Even Failed Peace Agreements Save Lives

By Andrew Mack

A greater percentage of conflicts are brought to a halt through negotiated settlements today than at any time since the end of World War II. But about a third of all peace agreements break down in less than five years, leading some critics to worry that negotiated settlements are an ineffective means of dealing with civil conflicts.

The critics are wrong.

Different forms of negotiated settlements — i.e., ceasefires and peace agreements — have different  risks of failure. Peace agreements, unlike ceasefires, include concrete steps to resolve the issues over which the conflict is being fought. As might be expected, the peace agreement failure rate is lower than that of ceasefires. Between 1950 and 2004, 32 percent of peace agreements were followed by recurring violence, compared with 38 percent of ceasefires.

Even though this is a significant failure rate, it is important to remember that two thirds of peace settlements hold with no resumption of conflict. And, as the last Human Security Report pointed out, there is evidence to suggest that peace agreements became more stable — i.e., less likely to recur — in the new millennium.

When we read that peace agreements have “failed,” we might conclude that the peace process is reversed entirely and the affected country relapses into full-scale war with no diminution of death and destruction. The evidence indicates that this is not the case.

When renewed violence occurs after a peace deal, it is sometimes started by rebel groups that never signed the agreement in the first place.  In other cases, only one of several signatories resumes fighting. The data show that when just two warring parties sign a peace agreement they rarely go back to war with each other––despite the presence of spoilers.

But there is an even more telling rebuttal to the critics of peace talks and negotiated settlements. Wars that restart when peace agreements fall apart almost always experience a significant reduction in death tolls. In 10 out of the 11 collapsed peace agreements between 1989 and 2004 the annual death toll was lower after the conflict restarted.

As Figure 6.5  (from the forthcoming Human Security Report, 2012) demonstrates, the reduction in deadliness associated with conflicts that start when peace agreements fail is very large. The average annual death toll of civil conflicts drops by more than 80 percent if they recur after a peace agreement. The percentage decline is only half as big for victories, while death tolls for ceasefires and other terminations show little change.

Peace agreements, in other words, save lives, not only by stopping hostilities, but also by dramatically reducing fatalities if the fighting recurs.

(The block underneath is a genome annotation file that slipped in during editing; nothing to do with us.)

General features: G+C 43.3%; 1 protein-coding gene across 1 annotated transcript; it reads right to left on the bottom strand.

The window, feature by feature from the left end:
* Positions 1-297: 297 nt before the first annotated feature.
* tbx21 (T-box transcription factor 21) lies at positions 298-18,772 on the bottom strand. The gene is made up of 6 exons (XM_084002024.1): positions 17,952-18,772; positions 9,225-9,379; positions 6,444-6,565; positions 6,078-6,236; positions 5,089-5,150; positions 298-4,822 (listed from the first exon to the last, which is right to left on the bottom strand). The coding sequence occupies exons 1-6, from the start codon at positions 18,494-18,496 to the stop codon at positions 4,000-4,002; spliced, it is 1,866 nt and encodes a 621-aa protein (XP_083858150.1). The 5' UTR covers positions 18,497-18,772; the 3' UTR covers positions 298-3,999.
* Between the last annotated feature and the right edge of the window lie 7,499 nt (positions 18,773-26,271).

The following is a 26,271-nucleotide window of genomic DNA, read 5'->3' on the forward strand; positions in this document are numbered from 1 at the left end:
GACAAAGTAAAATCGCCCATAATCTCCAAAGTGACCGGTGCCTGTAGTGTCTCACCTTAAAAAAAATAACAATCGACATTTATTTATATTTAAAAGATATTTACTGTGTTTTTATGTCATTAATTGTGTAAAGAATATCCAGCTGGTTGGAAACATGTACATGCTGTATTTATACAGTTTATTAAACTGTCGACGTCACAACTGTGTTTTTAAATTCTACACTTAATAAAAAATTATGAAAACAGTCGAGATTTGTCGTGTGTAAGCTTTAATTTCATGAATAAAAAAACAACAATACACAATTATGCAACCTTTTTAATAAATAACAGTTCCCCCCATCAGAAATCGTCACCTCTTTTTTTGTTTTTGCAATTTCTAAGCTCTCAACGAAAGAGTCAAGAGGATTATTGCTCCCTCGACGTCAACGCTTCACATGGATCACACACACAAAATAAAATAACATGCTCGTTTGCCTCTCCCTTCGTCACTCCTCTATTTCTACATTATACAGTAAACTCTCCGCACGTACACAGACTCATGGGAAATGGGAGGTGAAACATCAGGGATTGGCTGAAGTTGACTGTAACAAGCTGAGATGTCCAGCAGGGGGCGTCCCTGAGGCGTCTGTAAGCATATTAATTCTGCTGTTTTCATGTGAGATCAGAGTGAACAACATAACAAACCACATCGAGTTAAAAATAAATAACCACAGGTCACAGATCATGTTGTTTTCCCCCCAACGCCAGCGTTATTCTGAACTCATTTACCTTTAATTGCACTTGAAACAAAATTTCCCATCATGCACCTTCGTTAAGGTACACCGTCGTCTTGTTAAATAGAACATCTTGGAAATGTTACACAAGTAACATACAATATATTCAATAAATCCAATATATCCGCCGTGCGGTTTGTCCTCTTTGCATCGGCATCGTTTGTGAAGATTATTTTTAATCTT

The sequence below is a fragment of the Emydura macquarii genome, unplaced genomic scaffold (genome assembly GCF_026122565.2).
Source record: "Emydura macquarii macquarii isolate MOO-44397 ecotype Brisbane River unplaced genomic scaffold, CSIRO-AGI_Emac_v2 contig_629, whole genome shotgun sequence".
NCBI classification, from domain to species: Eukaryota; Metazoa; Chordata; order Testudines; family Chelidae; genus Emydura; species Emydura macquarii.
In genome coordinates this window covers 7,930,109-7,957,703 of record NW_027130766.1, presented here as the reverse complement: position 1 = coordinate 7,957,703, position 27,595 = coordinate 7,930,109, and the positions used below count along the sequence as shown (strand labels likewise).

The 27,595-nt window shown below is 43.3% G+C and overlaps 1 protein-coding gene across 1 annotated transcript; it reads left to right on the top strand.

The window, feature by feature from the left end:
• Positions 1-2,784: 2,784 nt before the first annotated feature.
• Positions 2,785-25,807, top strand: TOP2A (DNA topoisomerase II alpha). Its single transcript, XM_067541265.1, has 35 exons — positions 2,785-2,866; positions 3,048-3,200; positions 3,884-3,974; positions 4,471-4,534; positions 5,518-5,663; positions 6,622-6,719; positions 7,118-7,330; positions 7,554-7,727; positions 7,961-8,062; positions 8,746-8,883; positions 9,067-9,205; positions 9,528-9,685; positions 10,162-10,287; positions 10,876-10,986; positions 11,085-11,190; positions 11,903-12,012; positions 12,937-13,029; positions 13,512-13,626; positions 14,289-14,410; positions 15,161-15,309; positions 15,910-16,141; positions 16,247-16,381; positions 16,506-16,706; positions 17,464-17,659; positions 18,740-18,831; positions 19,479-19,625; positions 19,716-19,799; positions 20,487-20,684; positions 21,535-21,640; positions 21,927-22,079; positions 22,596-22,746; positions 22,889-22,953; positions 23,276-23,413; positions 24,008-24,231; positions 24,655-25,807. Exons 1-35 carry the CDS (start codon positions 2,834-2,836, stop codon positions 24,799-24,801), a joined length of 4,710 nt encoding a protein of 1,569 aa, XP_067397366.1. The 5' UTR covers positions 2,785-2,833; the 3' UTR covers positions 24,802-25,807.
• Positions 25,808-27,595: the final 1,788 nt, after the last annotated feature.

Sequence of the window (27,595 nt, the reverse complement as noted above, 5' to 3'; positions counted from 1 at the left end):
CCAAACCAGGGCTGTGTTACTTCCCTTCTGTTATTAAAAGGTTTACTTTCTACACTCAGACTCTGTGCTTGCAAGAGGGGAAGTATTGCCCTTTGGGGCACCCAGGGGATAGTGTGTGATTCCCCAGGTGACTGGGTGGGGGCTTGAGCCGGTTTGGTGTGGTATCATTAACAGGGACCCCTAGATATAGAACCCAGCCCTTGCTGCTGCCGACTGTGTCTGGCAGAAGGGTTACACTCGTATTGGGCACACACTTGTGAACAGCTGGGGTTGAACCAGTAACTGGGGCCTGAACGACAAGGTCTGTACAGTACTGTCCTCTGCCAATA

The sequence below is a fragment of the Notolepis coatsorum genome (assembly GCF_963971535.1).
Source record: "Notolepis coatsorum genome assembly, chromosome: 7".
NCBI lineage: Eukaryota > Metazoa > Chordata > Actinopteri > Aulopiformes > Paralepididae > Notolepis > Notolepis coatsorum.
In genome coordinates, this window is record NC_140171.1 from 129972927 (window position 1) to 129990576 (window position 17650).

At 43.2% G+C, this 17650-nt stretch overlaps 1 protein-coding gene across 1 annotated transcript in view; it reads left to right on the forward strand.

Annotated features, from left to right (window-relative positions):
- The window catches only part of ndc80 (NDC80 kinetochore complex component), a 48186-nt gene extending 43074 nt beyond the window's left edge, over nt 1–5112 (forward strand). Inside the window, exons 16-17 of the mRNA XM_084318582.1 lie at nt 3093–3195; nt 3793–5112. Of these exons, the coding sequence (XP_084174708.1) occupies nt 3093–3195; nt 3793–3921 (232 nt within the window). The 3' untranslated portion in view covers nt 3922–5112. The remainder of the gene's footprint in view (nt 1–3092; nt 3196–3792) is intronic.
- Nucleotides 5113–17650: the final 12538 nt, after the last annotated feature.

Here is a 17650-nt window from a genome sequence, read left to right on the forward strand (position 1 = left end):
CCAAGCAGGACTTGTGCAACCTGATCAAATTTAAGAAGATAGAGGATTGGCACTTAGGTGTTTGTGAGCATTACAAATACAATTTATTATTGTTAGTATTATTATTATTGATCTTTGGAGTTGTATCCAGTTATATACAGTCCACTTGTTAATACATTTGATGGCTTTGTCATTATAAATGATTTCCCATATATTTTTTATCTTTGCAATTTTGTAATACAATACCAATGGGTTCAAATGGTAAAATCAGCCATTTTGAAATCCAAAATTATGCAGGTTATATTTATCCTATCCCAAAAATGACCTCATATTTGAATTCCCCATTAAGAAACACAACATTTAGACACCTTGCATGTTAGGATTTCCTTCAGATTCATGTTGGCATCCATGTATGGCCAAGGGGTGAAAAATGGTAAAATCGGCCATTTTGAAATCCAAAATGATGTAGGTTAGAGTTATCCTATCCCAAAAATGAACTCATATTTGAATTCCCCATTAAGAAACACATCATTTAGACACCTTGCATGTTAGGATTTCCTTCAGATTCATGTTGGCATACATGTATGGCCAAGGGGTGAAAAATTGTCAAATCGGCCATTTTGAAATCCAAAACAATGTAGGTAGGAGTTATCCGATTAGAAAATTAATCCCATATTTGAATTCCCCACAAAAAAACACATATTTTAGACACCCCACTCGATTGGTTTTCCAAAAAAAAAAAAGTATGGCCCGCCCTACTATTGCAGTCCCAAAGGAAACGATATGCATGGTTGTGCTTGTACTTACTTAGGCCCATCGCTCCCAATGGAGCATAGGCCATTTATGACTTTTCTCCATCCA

Note: This post draws on an analysis of the recurrence of civil wars undertaken by Sebastian Merz , of the Human Security Research Project (HSRP) at Simon Fraser University with additional research by HSRP staff. The full analysis will appear in the forthcoming Human Security Report, 2012. The data are from Uppsala University’s Conflict Data Program.


  1. I think this is a really interesting post. However, as a non-expert on the subject matter (peace agreements/war termination), I could not help but question the conclusion that “Peace agreements, in other words, save lives, not only by stopping hostilities, but also by dramatically reducing fatalities if the fighting recurs.” My hunch is that this finding may have more to do with factors that make peace agreements more likely rather than anything to do with agreements themselves. Has anyone done any work on this or seen anybody sort out this issue?

    1. What Andrew didn’t write in this post (but which I am sure will be mentioned in the longer version of the report), is the curious relationship between conflict duration and peace agreement. That is, while it is often assumed that parties will “fight it out” if no peace agreement is signed, the reality is that victories are almost always only registered in the beginning of a conflict – while peace agreements usually are signed after several years (or, sometimes, decades) of fighting.

      So, parties first “option” is to push for victory and only if this fails will there be seriuos negotiations and the possibility of a peace agreement. This has two implications: first, the post-conflict environment after peace agreements is usually more difficult than after victories. Second, the options for ending a long-running civil war are rarely peace agreement/victory, but peace agreement/continued fighting…

    2. Thomas

      I think that your point is true almost by definition––i.e., the positive factors that make peace agreements possible in the first place will likely help keep fatalities low if the agreements break down. Plus many of the “failures” may be due to relatively small outbursts of violence from “spoiler” factions in one or more of the parties who never favoured the agreement.


      Yes your important point is addressed in the Report. You are cited!


      You are absolutely right re. Luttwak. We critiqued his provocative–-and wrong–– Foreign Affairs article back in 2006. See: http://hsrgroup.org/docs/Publications/HSB2006/2006HumanSecurityBrief-FullText.pdf p.22

      Andrew Mack

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